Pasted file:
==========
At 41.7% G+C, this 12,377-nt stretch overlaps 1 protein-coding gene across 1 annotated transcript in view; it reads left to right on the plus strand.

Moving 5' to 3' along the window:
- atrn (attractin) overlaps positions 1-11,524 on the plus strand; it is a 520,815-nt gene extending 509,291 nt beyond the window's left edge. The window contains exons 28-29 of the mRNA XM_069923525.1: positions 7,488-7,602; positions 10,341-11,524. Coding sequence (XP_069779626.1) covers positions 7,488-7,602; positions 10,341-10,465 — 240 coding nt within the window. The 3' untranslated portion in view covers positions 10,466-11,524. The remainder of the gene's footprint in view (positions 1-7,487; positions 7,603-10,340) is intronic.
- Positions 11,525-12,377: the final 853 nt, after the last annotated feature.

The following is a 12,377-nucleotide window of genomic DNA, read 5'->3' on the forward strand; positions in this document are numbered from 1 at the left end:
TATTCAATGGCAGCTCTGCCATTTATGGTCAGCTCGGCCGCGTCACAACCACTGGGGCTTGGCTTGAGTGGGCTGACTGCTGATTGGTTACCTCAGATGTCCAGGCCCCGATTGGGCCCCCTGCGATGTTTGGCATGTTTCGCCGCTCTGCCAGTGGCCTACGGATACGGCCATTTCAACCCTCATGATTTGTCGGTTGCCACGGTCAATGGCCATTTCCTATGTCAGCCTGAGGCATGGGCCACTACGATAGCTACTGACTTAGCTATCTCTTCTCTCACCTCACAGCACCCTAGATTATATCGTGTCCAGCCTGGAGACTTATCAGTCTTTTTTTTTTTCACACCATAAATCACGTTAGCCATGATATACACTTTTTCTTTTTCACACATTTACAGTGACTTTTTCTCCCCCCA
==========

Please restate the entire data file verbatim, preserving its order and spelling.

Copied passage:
At 41.7% G+C, this 12,377-nt stretch overlaps 1 protein-coding gene across 1 annotated transcript in view; it reads left to right on the plus strand.

Moving 5' to 3' along the window:
- atrn (attractin) overlaps positions 1-11,524 on the plus strand; it is a 520,815-nt gene extending 509,291 nt beyond the window's left edge. The window contains exons 28-29 of the mRNA XM_069923525.1: positions 7,488-7,602; positions 10,341-11,524. Coding sequence (XP_069779626.1) covers positions 7,488-7,602; positions 10,341-10,465 — 240 coding nt within the window. The 3' untranslated portion in view covers positions 10,466-11,524. The remainder of the gene's footprint in view (positions 1-7,487; positions 7,603-10,340) is intronic.
- Positions 11,525-12,377: the final 853 nt, after the last annotated feature.

The following is a 12,377-nucleotide window of genomic DNA, read 5'->3' on the forward strand; positions in this document are numbered from 1 at the left end:
TATTCAATGGCAGCTCTGCCATTTATGGTCAGCTCGGCCGCGTCACAACCACTGGGGCTTGGCTTGAGTGGGCTGACTGCTGATTGGTTACCTCAGATGTCCAGGCCCCGATTGGGCCCCCTGCGATGTTTGGCATGTTTCGCCGCTCTGCCAGTGGCCTACGGATACGGCCATTTCAACCCTCATGATTTGTCGGTTGCCACGGTCAATGGCCATTTCCTATGTCAGCCTGAGGCATGGGCCACTACGATAGCTACTGACTTAGCTATCTCTTCTCTCACCTCACAGCACCCTAGATTATATCGTGTCCAGCCTGGAGACTTATCAGTCTTTTTTTTTTTCACACCATAAATCACGTTAGCCATGATATACACTTTTTCTTTTTCACACATTTACAGTGACTTTTTCTCCCCCCA